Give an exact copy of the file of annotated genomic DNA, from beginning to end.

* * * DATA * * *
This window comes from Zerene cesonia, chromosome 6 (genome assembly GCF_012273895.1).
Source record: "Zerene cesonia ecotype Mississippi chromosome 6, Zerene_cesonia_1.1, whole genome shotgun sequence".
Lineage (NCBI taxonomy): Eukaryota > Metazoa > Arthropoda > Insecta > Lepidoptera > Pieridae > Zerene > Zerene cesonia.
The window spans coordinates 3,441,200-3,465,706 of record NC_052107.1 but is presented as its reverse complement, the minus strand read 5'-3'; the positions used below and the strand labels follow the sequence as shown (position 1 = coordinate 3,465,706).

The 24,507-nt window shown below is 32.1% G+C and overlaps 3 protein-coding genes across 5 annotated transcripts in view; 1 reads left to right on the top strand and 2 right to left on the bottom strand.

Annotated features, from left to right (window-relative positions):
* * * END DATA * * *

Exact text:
This window comes from Zerene cesonia, chromosome 6 (genome assembly GCF_012273895.1).
Source record: "Zerene cesonia ecotype Mississippi chromosome 6, Zerene_cesonia_1.1, whole genome shotgun sequence".
Lineage (NCBI taxonomy): Eukaryota > Metazoa > Arthropoda > Insecta > Lepidoptera > Pieridae > Zerene > Zerene cesonia.
The window spans coordinates 3,441,200-3,465,706 of record NC_052107.1 but is presented as its reverse complement, the minus strand read 5'-3'; the positions used below and the strand labels follow the sequence as shown (position 1 = coordinate 3,465,706).

The 24,507-nt window shown below is 32.1% G+C and overlaps 3 protein-coding genes across 5 annotated transcripts in view; 1 reads left to right on the top strand and 2 right to left on the bottom strand.

Annotated features, from left to right (window-relative positions):